The Radio and You
<![CDATA[What is your relationship with the radio? A few weeks ago, I heard this interview on NPR’s Talk of the Nation with Christine Pawlak, a former DJ from rock radio station Q101 Chicago. Pawlak, as well as listeners calling into the show, were reminiscing about local rock radio stations, most of which have been shut down or moved online as commercial stations have been consolidated and national programming has begun to dominate the airwaves. They lamented the loss of community building through local programming and having an avenue to support and launch local rock bands. To be honest, I didn’t know that local rock radio was dead. Actually, I rarely listen to the radio. I listen to our local public radio station in the car and listen to internet radio or load up music on my iPod when I feel like hearing music. Apparently, I’m not alone in this, as many fewer people are listening to commercial radio than in the past. But does that really matter? Nowadays, more people can easily listen to exactly the music they want when they want. What’s more, people can sample from an almost infinite array of music on the internet, as services like Spotify and Pandora help listeners find new music to love. What’s wrong with that? While this is certainly great for those who have access to the technology, Christine Pawlak would argue that something is lost by not having a local rock radio station available. No one is there to broadcast a live concert or to interview a local band when they debut their first CD. People lose the sound of a familiar voice – the DJ who sounds like home to them. Folks don’t have the shared experience of tuning into a radio show all at the same time, the way people would listen to the Grand Ol’ Opry in years past, for example. What’s more, many people don’t have iPods or internet-capable computers, or they have them and don’t know how to use them. People without the newest technology still need access to great music. This interview got me thinking about the ways I’ve listened to music on the radio in the past. I listened to my parents’ radio stations as a child – mostly classical music and the golden oldies. Really, the only time in my life I remember deliberately tuning into the radio at particular times was in high school, to listen to the “9 at 9” countdown of top-requested songs each night on my local top 40 radio station. My generation was already moving online by the time I hit college – sharing digital music on Napster was all the rage back then. I’m sure my Baby Boomer parents grew up listening to local radio, though, and many of my older adult clients did listen to the Grand Ol’ Opry or the local stations that featured gospel and blues and rock ‘n roll. In fact, many of my older adult clients still listen to those favorite radio stations. In any case, it seems that the role of the radio in our culture has been changing for a long time. I am really curious, though – what is your relationship with the radio? P.S. I’ll finish with a classic joke I’ve heard from many a client:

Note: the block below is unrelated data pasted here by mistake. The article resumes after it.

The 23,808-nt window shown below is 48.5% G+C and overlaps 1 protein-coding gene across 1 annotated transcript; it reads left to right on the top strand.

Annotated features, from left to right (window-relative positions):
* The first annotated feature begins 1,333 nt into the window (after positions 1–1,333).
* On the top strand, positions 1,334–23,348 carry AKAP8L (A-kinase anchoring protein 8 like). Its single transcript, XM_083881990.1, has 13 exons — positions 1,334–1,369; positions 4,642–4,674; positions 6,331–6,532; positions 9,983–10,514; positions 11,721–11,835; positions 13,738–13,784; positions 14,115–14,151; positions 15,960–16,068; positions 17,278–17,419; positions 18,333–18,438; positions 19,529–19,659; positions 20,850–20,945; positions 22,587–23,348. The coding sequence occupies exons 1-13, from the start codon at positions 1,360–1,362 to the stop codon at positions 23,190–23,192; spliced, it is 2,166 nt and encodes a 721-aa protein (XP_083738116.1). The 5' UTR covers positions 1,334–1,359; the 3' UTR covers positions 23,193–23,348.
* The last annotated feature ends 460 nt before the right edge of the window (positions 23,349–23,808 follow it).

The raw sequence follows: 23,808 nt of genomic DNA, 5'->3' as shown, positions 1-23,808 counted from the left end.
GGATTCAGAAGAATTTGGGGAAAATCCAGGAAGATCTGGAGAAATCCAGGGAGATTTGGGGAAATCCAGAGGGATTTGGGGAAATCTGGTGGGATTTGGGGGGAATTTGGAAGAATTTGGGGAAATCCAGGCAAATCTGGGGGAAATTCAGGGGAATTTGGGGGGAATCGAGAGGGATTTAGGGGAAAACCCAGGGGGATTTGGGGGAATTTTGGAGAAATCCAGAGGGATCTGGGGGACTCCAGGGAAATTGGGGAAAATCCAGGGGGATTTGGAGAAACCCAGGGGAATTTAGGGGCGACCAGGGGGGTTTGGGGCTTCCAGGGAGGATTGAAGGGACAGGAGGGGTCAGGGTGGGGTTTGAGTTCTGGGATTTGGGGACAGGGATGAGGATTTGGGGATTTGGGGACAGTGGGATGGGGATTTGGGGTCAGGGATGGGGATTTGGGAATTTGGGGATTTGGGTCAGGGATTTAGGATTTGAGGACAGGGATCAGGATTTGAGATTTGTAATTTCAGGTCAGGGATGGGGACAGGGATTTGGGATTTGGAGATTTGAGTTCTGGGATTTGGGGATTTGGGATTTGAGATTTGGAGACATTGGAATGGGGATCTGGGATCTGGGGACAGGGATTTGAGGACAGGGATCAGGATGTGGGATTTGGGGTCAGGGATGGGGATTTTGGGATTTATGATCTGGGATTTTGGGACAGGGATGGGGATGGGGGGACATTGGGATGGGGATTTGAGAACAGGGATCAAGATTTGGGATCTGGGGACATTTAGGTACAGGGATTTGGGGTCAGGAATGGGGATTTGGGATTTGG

Q: So, do you play any instruments?
A: Well, I play the radio. (Har, har!!)]]>
I listen to radio much less now than when I was a child. As a teen, I listened to a radio mystery theatre on the radio and tons of rock music. Since TV stations signed off the air, radio was my friend on late nights of babysitting. My dad listened to opera. The big change I have observed is now public radio allows him to listen more frequently to full operas.
Radio has become less in my life living rural as I spend less time in situations where it is on and my preferred music is less likely to be played.
I heart radio. My parents are in their 80’s now, but when we were young, my Dad checked out the old radio shows from the library and this is what we listened to during dinner. I’m going to spell these wrong, but Fiber McGee & Mollie, Amos & Andy, Baby Snook, Red Skelton, Jack Benny and Charlie McCarthy were just a few I can remember off the top of my head.
Not a lot of TV growing up so radio was everything. Records for music and radio for news and talk.
I still listen to the radio during my daily drives for a little bit of everything: music, news & traffic, and talk shows.
Like you, I rarely listen to the radio any more. In the car I do, but other than that, my music listening is via the internet or cable. When I do have the radio on though, it is always music stations, never talk radio or news.
I listen to the radio almost every day on my commutes. It doesn’t seem like much has changed for me over the years. I have my favorite station that plays modern rock. Sometimes they mix it up with some classic 90s 🙂